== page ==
Smoking cigarettes can weaken a person's immune system, making them more susceptible to illness.
Smoking cigarettes can cause eye problems, including a greater risk of developing cloudy patches on the lens or a small transparent disc inside your eye (cataracts) and a common condition that affects the middle part of your vision, called age-related macular degeneration (AMD).
Other vision problems related to smoking include:
People who smoke have double the risk of gum disease. This risk increases with the number of cigarettes a person smokes.
Symptoms of gum disease include:
Smoking tobacco can limit a person's ability to taste and smell things properly. It can also stain the teeth yellow or brown.
Smoking tobacco can affect a person's skin and hair. A person who smokes may experience premature wrinkling and aging. They also have a higher risk of skin cancer, "especially on the lips."
Smoking can cause or accelerate hair loss or balding.
In addition to the well-documented link with lung cancer, smoking cigarettes can also contribute to other forms of cancer. The American Cancer Society reports that cigarette smoking causes 20–30 percent of pancreatic cancers. People who smoke are also three times as likely to develop bladder cancer than people who do not. Smoking cigarettes can also double a person's risk of stomach cancer. Tobacco is especially linked to stomach cancers that occur near the esophagus (tube connecting the throat or pharynx with the stomach).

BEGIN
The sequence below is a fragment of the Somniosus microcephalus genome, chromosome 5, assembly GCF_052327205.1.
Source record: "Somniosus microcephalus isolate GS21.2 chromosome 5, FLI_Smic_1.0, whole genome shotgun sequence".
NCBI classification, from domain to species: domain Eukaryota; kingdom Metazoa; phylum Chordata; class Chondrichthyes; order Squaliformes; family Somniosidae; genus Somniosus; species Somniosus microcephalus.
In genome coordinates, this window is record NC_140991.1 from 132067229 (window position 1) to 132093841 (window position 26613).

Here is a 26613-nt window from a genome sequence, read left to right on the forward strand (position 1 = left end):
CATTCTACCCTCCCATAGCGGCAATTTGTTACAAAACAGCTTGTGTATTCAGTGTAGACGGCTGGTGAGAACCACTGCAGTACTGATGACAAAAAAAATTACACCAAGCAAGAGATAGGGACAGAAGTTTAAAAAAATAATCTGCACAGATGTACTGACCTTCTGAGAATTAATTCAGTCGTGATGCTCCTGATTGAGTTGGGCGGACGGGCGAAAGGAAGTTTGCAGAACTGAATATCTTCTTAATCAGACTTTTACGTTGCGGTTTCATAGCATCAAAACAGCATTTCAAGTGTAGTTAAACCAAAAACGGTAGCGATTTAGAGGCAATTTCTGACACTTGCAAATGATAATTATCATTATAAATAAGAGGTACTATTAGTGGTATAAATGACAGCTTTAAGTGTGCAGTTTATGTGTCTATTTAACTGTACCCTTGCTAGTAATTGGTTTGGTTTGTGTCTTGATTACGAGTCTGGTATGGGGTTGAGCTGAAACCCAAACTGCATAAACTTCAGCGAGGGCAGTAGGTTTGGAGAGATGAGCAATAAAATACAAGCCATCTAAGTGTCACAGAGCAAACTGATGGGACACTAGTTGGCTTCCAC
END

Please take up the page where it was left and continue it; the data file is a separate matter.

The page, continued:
Cigarettes can also increase the risk of other forms of cancer, including:
The negative effects of smoking cigarettes do not only affect people who smoke. Secondhand smoke can also have significant health effects on family members, friends, and coworkers, who do not smoke themselves.
The effects of exposure to secondhand smoke include:
Quitting smoking is a wise decision all-round, not only for your own health, but also the health of your close friends and family. If you decide to quit, you will need the support of your close friends and family. Chances are they will be thrilled for you and ready to help.
While quitting smoking can be challenging, there are more people who used to smoke than those who currently smoke. You’re likely to succeed if you take the right steps to prepare yourself.
Once you stop smoking, the benefits are almost instant and cumulative. Your body begins to heal in as little as 20 minutes after your last cigarette is smoked. These benefits include clearer skin, improved oral health, more stable hormones, a stronger immune system, and a reduced risk of many types of cancers and heart and lung disease.
Your doctor or other healthcare professional can help you take the necessary steps toward quitting, provided you want to quit.
In addition, you may check with your local hospital to see if they offer a cessation program; or call any of the national quit-smoking lines, such as the National Cancer Institute (NCI). They offer support over the phone and can help with different ways of quitting. Here are their contact details, including toll-free number: